This blog is a companion to the Database of Volunteers of Essendon and Flemington

Monday, January 2, 2012

"Cab, cab, right into Brunswick!"

 Men of 11 Platoon, C Company, 21st Battalion, AIF, moving a 
collapsible boat away from the torpedoed Southland

How the "Anzacs" Saw It.

Late, in August a fresh draft of troops left camp at Heliopolis en route for the front. As they passed the Luna Park hospital they greeted their wounded comrades with rounds of cheers. One man swathed in bandages leaned from a window and called   out, "Are you mugs off at last?" The reply went back, "Yes, we are going to dish the Turks who gave yon blokes a hiding." "Are you downhearted?" yelled the man from the window. The warriors to be were taken in completely. "No," they cried in chorus. The bandaged man grinned with triumph.  At the top of his voice he shouted, "Well, you soon will be." Anzac humour is ironic and poignant, but purely Australian.   

It was men from that same brigade who had good reason to be downhearted a few days later. They were aboard the torpedoed transport Southland. This is how they showed it. When the rescuing ships arrived they found men facing death to the strains of "Tipperary" and ''Australia will be There." One boat party at least was thinking of home. The cries from old Broadmeadows were not forgotten. They were shouting "Cab, cab, right into Brunswick, right into Brunswick," and " 'ot pie or a pastie."

Having transhipped to a light, fast vessel the men of one unit left Mudros a few evenings later for the front. A submarine guard was posted around the vessel to the extreme disgust of the unfortunate few. One man took mild vengeance. Waiting until a certain nervous subaltern was behind him he raised his rifle and took meticulous aim apparently at some object in the water. The officer became excited, and anxiously asked the man what he was aiming at. The reproachful look he gave the man when he learned that it was only a piece of seaweed spoke volumes.

The battalion landed that night, and the next day saw a fatigue party going to the beach for stores. An observer on Gaba Tepe saw them, and Beachy Bill opened out with shrapnel. This was their first taste of shell fire. The strategic retreat back to the shelter of a communication trench was one of the quickest movements seen on the peninsula. One man who was noted for his "good oil" about racehorses shook his head sorrowfully at the sky where the shells were bursting! "This is no place for a parson's son," he declared solemnly. "They'll miss me in   the old home," he ruminated a little later. They'll see me name on the roll of honour, and be sorry they ever cut me off."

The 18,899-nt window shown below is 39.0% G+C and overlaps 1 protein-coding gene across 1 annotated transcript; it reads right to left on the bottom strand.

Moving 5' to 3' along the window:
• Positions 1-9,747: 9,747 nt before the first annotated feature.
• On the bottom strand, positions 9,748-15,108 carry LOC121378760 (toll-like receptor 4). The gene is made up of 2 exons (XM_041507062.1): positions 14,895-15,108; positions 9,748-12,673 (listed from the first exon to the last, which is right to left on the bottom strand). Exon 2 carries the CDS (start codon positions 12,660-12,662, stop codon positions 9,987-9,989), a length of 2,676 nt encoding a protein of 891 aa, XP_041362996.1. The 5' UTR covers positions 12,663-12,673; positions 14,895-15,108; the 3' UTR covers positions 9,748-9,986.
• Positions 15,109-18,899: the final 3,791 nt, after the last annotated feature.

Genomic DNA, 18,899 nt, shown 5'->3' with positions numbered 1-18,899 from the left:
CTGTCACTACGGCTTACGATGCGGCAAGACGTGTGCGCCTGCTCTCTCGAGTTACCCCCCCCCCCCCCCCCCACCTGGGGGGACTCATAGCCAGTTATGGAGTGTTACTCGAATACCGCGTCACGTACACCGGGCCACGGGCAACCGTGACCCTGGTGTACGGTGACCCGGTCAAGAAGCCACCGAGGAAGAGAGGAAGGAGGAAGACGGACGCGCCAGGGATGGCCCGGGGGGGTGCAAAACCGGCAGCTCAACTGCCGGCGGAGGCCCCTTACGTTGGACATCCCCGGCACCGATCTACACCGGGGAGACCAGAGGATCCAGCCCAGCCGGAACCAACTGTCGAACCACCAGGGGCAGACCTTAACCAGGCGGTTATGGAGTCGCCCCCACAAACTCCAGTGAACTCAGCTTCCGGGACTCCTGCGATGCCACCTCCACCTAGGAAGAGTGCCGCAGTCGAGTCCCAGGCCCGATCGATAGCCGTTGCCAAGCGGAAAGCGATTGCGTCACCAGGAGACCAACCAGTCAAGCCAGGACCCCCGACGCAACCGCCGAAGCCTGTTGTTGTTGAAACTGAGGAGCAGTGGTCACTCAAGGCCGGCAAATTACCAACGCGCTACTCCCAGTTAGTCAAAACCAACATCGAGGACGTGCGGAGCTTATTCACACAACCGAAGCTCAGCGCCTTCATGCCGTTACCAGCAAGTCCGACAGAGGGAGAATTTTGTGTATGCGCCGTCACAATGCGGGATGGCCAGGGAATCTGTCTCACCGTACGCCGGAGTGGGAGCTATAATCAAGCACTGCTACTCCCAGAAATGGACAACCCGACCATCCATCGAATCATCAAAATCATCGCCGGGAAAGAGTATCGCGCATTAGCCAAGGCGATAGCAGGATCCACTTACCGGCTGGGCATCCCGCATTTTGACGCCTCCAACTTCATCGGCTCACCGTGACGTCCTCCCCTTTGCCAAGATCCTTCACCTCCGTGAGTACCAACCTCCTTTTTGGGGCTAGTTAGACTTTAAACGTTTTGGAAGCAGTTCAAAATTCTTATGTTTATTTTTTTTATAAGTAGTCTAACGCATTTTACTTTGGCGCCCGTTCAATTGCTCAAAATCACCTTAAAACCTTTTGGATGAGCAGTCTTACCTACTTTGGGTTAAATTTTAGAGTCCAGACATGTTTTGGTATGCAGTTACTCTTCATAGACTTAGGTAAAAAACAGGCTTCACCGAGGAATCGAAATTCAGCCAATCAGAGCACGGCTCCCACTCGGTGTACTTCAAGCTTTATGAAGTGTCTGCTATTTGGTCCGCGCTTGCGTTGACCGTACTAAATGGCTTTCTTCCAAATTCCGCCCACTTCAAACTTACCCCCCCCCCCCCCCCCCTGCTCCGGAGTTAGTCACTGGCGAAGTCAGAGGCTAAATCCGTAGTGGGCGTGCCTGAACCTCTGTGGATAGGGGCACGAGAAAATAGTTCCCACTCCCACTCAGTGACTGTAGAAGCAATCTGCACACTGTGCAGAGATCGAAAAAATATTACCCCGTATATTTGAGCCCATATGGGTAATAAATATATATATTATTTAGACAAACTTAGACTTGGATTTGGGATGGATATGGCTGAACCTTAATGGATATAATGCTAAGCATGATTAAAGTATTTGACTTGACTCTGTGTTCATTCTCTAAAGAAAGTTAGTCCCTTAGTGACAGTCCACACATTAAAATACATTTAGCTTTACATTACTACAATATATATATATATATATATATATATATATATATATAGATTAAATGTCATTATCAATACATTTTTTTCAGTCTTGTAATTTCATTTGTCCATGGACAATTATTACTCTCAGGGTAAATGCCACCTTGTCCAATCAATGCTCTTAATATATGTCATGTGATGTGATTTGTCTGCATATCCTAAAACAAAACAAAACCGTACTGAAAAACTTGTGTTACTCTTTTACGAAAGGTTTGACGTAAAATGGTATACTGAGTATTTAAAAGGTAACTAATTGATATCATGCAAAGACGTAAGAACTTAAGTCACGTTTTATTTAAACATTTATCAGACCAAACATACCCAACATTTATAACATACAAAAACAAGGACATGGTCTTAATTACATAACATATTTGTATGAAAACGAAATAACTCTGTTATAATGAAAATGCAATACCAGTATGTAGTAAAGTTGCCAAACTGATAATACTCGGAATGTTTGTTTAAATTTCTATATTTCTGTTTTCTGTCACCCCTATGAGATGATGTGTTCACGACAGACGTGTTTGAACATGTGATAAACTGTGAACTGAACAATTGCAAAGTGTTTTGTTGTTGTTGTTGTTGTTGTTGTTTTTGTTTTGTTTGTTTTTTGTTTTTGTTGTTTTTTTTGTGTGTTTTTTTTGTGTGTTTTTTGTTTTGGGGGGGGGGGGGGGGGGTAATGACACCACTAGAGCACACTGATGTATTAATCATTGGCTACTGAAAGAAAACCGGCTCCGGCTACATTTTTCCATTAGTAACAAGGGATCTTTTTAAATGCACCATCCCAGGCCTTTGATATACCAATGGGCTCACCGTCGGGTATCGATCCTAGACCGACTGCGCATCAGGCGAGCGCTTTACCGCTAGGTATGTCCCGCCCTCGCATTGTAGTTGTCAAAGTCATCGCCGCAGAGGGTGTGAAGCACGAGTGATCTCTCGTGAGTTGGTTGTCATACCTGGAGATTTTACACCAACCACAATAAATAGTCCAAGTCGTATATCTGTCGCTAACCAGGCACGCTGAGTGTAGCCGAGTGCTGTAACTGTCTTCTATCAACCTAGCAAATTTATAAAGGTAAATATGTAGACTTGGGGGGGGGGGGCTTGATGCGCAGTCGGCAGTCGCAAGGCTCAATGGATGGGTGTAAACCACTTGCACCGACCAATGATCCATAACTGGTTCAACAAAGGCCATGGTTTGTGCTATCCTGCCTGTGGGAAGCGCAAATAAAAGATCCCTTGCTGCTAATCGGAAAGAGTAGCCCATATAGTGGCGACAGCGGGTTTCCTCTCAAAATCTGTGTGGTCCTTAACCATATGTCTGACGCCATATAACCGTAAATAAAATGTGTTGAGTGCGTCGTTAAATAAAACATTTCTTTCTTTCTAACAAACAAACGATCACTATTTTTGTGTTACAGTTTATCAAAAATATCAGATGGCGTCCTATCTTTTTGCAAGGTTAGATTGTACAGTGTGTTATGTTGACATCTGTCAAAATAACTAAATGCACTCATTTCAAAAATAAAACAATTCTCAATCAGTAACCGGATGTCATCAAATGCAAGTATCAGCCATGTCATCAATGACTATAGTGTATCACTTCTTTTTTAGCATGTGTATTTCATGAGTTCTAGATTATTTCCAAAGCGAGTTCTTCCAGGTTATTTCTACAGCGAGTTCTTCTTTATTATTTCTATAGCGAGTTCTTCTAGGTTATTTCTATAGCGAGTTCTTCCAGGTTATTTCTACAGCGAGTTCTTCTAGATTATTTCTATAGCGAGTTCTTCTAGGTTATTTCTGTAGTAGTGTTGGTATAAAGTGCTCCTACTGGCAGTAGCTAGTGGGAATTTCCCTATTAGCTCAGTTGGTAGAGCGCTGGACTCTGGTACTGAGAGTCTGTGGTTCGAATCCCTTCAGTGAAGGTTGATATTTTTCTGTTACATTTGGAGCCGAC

It was a hot, broiling day when the battalion wound its way wearily up Bridges road, to the head of the gully, each man was in full marching order - 200 rounds of ammunition, four days' rations, and firewood. How each man longed for the time when he could strip himself of impeding habiliments and stand half naked in the sun like the grinning veterans from the landing standing by. A well-preserved new arrival raised the first laugh. "How far to the next pub?" he asked plaintively as the perspiration rolled down his face. A brown, bearded boy answered him, "Yer'll get a ration of rum before yer go out on a charge, cobber."

It was General McCay who said that the keenest soldier possible was the Australia during his first week at Anzac. He will watch like a hawk, and snipe continuously. All fatigue work is done by eager volunteers. Then he becomes at home in the trenches, and is a little wily. Men need to   be detailed. One night a new arrival was observing from his post when he heard a rattling among the empty bully beef tins just in front of the sandbags. Crack, bang, crack went his rifle as he emptied his magazine into the spot, and the tins strewn in front rattled like castanets. Then there was silence. "Yell out Allah, yer cow," he cried as he let loose another fusillade. Patrolling officers rushed to the spot, and being unable to see anything warned the man against hallucinations. A careful scrutiny next morning, however, revealed the body of the midnight marauder. There was a mutilated rat 6ft. in front of the parapet.

The schemes to lighten work were many. Carrying ammunition up to the firing line was a job which would make, a coal lumper grunt. There were thousands of rounds   of captured Turkish ammunition, and several Turkish rifles about the trenches. These were quickly commandeered, and made to serve a double purpose. They saved the  olders the need of going down the gully for cartridges, and enabled them to keep their own rifles clean. Owing to the  broken hours of duty sleep was naturally not hard to woo. During the bombardments men hiding in dug-outs and saps waited anxiously to see the destructive effect of the shells on the trenches. It was they who had to do the rebuilding. While a heavy bombardment was on one day a shell was heard to burst with a roar in the trenches.  Sitting at the mouth of a sap one man was heard to say sorrowfully to himself, "There goes my bit of shut-eye."

THE LIGHTER SIDE. (1916, January 19). The Argus (Melbourne, Vic. : 1848 - 1956), p. 7.

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